Recently a colleague asked how we grow spiritually. While we had different paths in many ways, one thing we agreed on was finding the spiritual in everyday life. Crazy as it may sound to those who do not like to cook or spend time in the kitchen, I have gained some important lessons spiritually from cooking. As I once heard someone say, “Food crafts your soul.” Many people I know buy cookbooks because of the recipes they contain. I collect them for the wisdom they contain. While the cookbook authors might not have intended to be departing spiritual information, their words often time strike a chord with me and bring me to a place of reflection about the quality and composition of life.
The other day, for example, I was reading about reclaiming the place of vegetables in the creative cooking process in the Zen of Cooking. The authors identified four factors: cooking process, color, texture, and degree of flavoring, which are important in treating vegetables with dignity and respect and using them to elevate the dish. As one of my favorite children’s books teaches, God created vegetables too. When we treat vegetables with dignity and respect, for me, it is a way of respecting the Infinite and the gifts bestowed on the earth. That is also part of why I try to buy from the local markets and organically grown produce.
In talking about the cooking process, the authors suggest you pick a technique that is going to compliment the other items in the meal. For example, if I am making a vegetarian meat loaf, which tends to be soft in texture, I want to prepare my vegetables in a way that enables them to maintain some crispness. I have found the same to be true of my spiritual life. I have this tendency to be very cerebral and intuitive in my thinking and writing, so I always have to be mindful to bring some lightness, humor, joy, and opportunities for fun and silliness in my life. Conversely, I have a friend who tends to live on the comedic side, so she is intentional about taking some time on the serious side of things. Her visits to what she calls “seriousville” often provide her with more comedic material. We are both spiritual people, but the processes we use in composing our “whole dish” are quite different.
The second factor is color. The authors suggested that we choose vegetables whose color compliments the overall look you want to achieve for the meal. What color vegetables would you suggest to compliment salmon pink? Barbecued ribs reddish brown? Fried chicken golden brown? After all, as I have heard so many times, we do eat with our eyes. A friend of mine who does not cook said she would definitely not put carrots with salmon, but might consider something green like a vibrant salad. This lesson has been important to me in that it reminds me to bring in that diversity in whatever I am focusing on in my spiritual journey. For example, I have been recently learning about Tarot and have come to realize there are two approaches: an intuitive approach and a more traditional approach based on the images and archetypes. They contribute to my overall spiritual understanding, work together, and bring things out in the other one might not otherwise see.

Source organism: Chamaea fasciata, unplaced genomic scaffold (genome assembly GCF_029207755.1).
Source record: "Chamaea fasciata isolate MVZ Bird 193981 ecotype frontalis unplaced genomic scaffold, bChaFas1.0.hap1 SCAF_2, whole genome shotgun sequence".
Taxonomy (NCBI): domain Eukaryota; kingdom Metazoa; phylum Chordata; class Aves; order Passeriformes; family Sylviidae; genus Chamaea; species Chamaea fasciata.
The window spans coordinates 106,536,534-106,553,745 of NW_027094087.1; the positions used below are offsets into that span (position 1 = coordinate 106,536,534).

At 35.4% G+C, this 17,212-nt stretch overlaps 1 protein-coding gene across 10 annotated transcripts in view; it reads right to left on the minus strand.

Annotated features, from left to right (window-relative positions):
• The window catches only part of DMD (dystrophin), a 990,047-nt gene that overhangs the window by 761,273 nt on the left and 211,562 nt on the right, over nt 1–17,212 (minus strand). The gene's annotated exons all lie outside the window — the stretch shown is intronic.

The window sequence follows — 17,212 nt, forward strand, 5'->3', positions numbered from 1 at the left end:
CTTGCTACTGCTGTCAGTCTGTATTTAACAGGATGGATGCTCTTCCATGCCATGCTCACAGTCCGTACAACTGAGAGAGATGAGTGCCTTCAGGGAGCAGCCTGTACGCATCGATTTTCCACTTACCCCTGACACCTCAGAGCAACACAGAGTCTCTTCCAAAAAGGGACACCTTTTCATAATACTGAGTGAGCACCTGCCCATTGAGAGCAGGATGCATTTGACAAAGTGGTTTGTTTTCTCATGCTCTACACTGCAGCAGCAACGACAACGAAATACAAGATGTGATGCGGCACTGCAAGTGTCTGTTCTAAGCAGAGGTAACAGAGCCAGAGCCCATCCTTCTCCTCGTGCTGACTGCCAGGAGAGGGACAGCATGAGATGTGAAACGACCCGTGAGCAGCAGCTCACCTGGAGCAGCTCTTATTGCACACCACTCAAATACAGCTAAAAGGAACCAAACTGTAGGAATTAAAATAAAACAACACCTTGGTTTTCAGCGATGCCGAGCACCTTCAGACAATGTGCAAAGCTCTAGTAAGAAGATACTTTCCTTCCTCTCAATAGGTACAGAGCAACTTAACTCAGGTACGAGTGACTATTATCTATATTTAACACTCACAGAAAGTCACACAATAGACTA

The third factor was texture. This is something you need to keep in mind when deciding the cooking process. If I am serving something soft, like my meatloaf, then I want something crispy to contrast it. Sometimes I have found I have to add some texture to that which is feeding me spiritually. For example, musically I tend to listen to music, which adds some texture to where I am spiritually. The other day I was in this very prayerful space focused on sending positive and healing energies to those in need. Listening to soft, serene, and inspirational music worked for a while, but then I found myself needing a bit of texture in my life. Seeking songs about courage, as this is what I was focusing on in my prayers, I found a song by Nellie Furtado called Spirit Indestructible. This added some texture to my spiritual life that day and I would up sharing it with others.
The final factor was the degree of flavoring. The flavors and spices are determined by the spices, herbs, sauces and other ingredients you use. My meatloaf for example, is not overflowing with flavor, so I could kick it up a notch with a tangy barbecue sauce or mustard sauce or even a salsa type sauce. Isn’t this true of our lives as well? The spiritual ingredients we use to flavor our whole dish determine how they taste spiritually.
A colleague of mine once told me his four favorite spiritual vegetables were peas, squash, lettuce, and turnips. Peas provided him with Patience, Positive thinking, and Persistence. Squash enabled him to, squash excuses, blame, and criticism. Lettuce provided him a series of mantras: Let us be responsible. Let us be trustworthy. Let us be ambitious. Turnips taught him to turn up when needed, turn up with a smile, and turn up with confidence. Whatever vegetables you honor in your life, may they bring a balance of color, texture, and flavor to your spiritual life.